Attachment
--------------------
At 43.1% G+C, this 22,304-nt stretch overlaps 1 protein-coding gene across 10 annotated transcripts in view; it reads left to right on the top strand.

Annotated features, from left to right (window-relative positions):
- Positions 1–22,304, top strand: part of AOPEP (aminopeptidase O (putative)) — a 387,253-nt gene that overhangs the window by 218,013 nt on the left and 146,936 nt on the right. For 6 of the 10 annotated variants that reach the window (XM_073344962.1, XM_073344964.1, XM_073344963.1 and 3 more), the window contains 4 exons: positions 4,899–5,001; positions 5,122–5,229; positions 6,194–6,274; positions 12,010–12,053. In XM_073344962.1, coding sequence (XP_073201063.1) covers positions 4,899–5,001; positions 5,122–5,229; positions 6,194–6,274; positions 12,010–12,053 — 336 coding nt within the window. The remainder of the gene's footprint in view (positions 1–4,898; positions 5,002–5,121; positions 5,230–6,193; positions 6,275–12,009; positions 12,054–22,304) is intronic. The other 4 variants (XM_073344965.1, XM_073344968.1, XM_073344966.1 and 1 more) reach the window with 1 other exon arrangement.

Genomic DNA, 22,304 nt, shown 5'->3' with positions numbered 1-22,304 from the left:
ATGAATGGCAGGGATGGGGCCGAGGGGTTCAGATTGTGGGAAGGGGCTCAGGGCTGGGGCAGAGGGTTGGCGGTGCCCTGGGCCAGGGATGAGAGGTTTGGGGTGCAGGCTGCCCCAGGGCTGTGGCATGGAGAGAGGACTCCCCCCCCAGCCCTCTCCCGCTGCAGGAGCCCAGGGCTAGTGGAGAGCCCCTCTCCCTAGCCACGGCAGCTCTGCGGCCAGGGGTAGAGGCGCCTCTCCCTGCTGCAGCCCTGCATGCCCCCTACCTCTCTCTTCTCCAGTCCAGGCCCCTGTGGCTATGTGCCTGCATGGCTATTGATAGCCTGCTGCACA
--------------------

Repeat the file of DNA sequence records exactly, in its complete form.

At 43.1% G+C, this 22,304-nt stretch overlaps 1 protein-coding gene across 10 annotated transcripts in view; it reads left to right on the top strand.

Annotated features, from left to right (window-relative positions):
- Positions 1–22,304, top strand: part of AOPEP (aminopeptidase O (putative)) — a 387,253-nt gene that overhangs the window by 218,013 nt on the left and 146,936 nt on the right. For 6 of the 10 annotated variants that reach the window (XM_073344962.1, XM_073344964.1, XM_073344963.1 and 3 more), the window contains 4 exons: positions 4,899–5,001; positions 5,122–5,229; positions 6,194–6,274; positions 12,010–12,053. In XM_073344962.1, coding sequence (XP_073201063.1) covers positions 4,899–5,001; positions 5,122–5,229; positions 6,194–6,274; positions 12,010–12,053 — 336 coding nt within the window. The remainder of the gene's footprint in view (positions 1–4,898; positions 5,002–5,121; positions 5,230–6,193; positions 6,275–12,009; positions 12,054–22,304) is intronic. The other 4 variants (XM_073344965.1, XM_073344968.1, XM_073344966.1 and 1 more) reach the window with 1 other exon arrangement.

Genomic DNA, 22,304 nt, shown 5'->3' with positions numbered 1-22,304 from the left:
ATGAATGGCAGGGATGGGGCCGAGGGGTTCAGATTGTGGGAAGGGGCTCAGGGCTGGGGCAGAGGGTTGGCGGTGCCCTGGGCCAGGGATGAGAGGTTTGGGGTGCAGGCTGCCCCAGGGCTGTGGCATGGAGAGAGGACTCCCCCCCCAGCCCTCTCCCGCTGCAGGAGCCCAGGGCTAGTGGAGAGCCCCTCTCCCTAGCCACGGCAGCTCTGCGGCCAGGGGTAGAGGCGCCTCTCCCTGCTGCAGCCCTGCATGCCCCCTACCTCTCTCTTCTCCAGTCCAGGCCCCTGTGGCTATGTGCCTGCATGGCTATTGATAGCCTGCTGCACA